Why big airports are difficult to secure

Why big airports are difficult to secure
New York: How do you fully secure something as big and sprawling as an international airport against a terrorist bombing like the one on Monday at Domodedovo Airport in Moscow?

You cannot, security experts I spoke with on Monday say. Airports are by definition public places requiring relatively free access.

The experts have long contended that serious holes in security at airports have been neglected while most of the effort and money goes into looking for weapons on passengers at checkpoints.

But they have also warned that a sensational incident in one place can lead to widespread overreaction and demands for quick fixes.

"It always does," said Bruce Schneier, a security technology consultant and author who has long argued that there is no such thing as perfect security, and that pretending otherwise is foolish.

Douglas R Laird, a former Secret Service agent and onetime head of security for Northwest Airlines who now operates an aviation security consulting firm, Laird & Associates, made much the same case.

"At some point, it needs to be made clear that nothing is 100 percent secure," he said. "With airports, if you were to build a new terminal from scratch, sure, you could do a better job of anticipating certain security issues.

"But still, we're talking about public areas," he said. "It doesn't matter if it's an airline terminal, a train station or the front of Macy's -- as long as you have free access, you're going to have these potential issues."

One measure already in place that could address threats like the terrorist attack in the Moscow terminal is what the Transportation Security Administration in the United States refers to as a behavioural detection officer program. In the program, plainclothes officers trained in what the agency calls "nonintrusive behaviour observation and analysis" mingle with crowds, looking for signs of potential trouble in physical behaviour.

The TSA has more than 3,000 behavioural detection officers at 161 of the 450 or so commercial airports in the United States. Usually, they work near checkpoints, but they are also elsewhere in airport terminals.

A spokesman for the agency, Greg Soule, said passengers may notice "unpredictable security measures in all areas of US airports, including before the checkpoint." He said the TSA was monitoring reports from Moscow and sharing information with international agencies.

Christopher Bidwell, the vice president for security at Airports Council International North America, which represents domestic airports, said airports had regularly assigned local law officers to augment the TSA undercover officers and federal air marshals in terminals.

After the Moscow attack, travelers in the United States will quickly see an increase in random security checks "above and beyond the baseline measures currently in place," he said, including checks in public areas like baggage claim and ticketing.

Airport terminals operate in two zones, the already secure areas and the public areas. As many news reports since the 2001 terrorist attacks have shown, there are problems even in the secure areas, with poorly supervised access points, as well as inadequate credentialing and monitoring of some airport employees and delivery people.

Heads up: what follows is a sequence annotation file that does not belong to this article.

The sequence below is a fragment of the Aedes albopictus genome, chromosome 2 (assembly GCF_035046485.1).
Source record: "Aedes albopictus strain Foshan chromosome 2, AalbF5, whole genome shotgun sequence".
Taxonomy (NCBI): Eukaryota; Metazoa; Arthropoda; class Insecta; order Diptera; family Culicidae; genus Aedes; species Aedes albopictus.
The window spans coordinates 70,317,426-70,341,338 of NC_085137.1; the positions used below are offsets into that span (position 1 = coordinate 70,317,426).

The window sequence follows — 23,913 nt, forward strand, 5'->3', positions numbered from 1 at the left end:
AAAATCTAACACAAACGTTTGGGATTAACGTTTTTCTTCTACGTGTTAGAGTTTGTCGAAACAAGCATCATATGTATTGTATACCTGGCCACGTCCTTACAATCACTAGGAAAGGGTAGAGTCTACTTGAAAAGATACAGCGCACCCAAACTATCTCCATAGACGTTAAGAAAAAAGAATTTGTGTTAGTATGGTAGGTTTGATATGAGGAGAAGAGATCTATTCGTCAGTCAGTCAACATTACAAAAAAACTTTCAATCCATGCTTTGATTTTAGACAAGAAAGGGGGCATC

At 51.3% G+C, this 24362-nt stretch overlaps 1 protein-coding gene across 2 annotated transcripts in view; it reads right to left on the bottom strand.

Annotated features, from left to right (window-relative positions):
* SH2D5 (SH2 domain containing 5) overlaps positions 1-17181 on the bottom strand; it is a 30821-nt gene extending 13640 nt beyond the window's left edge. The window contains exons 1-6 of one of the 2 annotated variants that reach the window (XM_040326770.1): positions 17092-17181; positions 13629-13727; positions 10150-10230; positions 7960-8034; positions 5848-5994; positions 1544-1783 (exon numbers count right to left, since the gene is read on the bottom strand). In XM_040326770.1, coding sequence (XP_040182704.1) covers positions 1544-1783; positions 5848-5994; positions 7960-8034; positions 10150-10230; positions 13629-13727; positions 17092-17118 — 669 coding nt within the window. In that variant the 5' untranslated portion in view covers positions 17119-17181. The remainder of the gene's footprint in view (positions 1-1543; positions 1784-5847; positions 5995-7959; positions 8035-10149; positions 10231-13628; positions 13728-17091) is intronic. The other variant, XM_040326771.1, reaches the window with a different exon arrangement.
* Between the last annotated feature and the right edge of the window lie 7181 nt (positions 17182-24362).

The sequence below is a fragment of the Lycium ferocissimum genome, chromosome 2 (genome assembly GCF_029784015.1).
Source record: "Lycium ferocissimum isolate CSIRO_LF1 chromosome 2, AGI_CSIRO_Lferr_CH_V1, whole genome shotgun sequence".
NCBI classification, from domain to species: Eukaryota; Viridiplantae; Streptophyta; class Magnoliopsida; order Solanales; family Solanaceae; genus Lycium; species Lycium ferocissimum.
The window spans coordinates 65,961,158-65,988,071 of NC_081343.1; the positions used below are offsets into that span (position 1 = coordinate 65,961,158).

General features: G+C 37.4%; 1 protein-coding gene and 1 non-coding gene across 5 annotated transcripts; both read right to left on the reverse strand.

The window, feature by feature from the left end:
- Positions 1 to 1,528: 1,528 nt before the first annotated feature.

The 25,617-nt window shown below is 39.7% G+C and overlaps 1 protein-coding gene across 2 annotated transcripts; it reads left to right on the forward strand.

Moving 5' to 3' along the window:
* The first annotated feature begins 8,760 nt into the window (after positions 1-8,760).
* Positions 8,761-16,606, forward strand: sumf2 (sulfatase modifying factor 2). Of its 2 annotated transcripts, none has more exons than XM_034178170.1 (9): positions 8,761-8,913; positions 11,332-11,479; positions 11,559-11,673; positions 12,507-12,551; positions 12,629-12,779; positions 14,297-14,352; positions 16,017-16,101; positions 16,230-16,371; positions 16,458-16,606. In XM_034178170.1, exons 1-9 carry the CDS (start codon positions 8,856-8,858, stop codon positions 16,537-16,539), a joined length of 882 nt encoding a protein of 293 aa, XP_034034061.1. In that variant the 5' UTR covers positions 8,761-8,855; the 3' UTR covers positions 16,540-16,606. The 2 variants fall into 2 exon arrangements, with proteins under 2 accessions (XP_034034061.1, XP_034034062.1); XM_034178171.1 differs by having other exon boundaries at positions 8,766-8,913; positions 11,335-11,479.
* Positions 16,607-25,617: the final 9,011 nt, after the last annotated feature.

In the public areas, experts say, behavioural detection can be useful as part of a protection program that also includes sophisticated intelligence gathering.

For most airports, adding physical security to public spaces is as much an engineering issue as a procedural one, as Mr. Laird pointed out. In places like India, where air travel is growing rapidly and many airports are being built or expanded, new designs allow for stricter access to terminals. Often, people without tickets or reservations are diverted from main terminals.

But Joe Brancatelli, the publisher of JoeSentMe.com, a site for business travelers, said, "They've merely pushed back the perimeters." People still have to come to the airport, he said.

While technology for detecting explosives is being improved, the main defense is vigilance, despite its limitations. Behavioural detection is a part of the highly regarded Israeli aviation security system, for example, though the Israeli process is time-consuming and perhaps more invasive than would be acceptable in the United States, where more than 1.5 million people a day pass through the TSA checkpoints.

Behavioural profiling is "a good idea, assuming it's done right," said Mr. Schneier, who nevertheless has serious reservations about how it is being done here. "You can go around looking for people who look suspicious, which works great if you actually know what suspicious looks like, rather than just deciding, this guy dresses funny and his food doesn't smell right."

Mr. Laird, who retired from the Secret Service in 1989 to become the global head of security at Northwest Airlines, agreed that a cadre of trained behavioural detection officers can add a layer of security in a place like an airline terminal. But he said the quality of training needed to be emphasized as well as the great difficulty of securing any big public place against terrorists, who can simply choose another site.

"Nothing in public is ever going to be anything near 100 percent secure in a free society," he said. On the other hand, he said, "good, well-trained cops are a little like good lifeguards. You need to have the ability, but what you look for is: what stands out here?"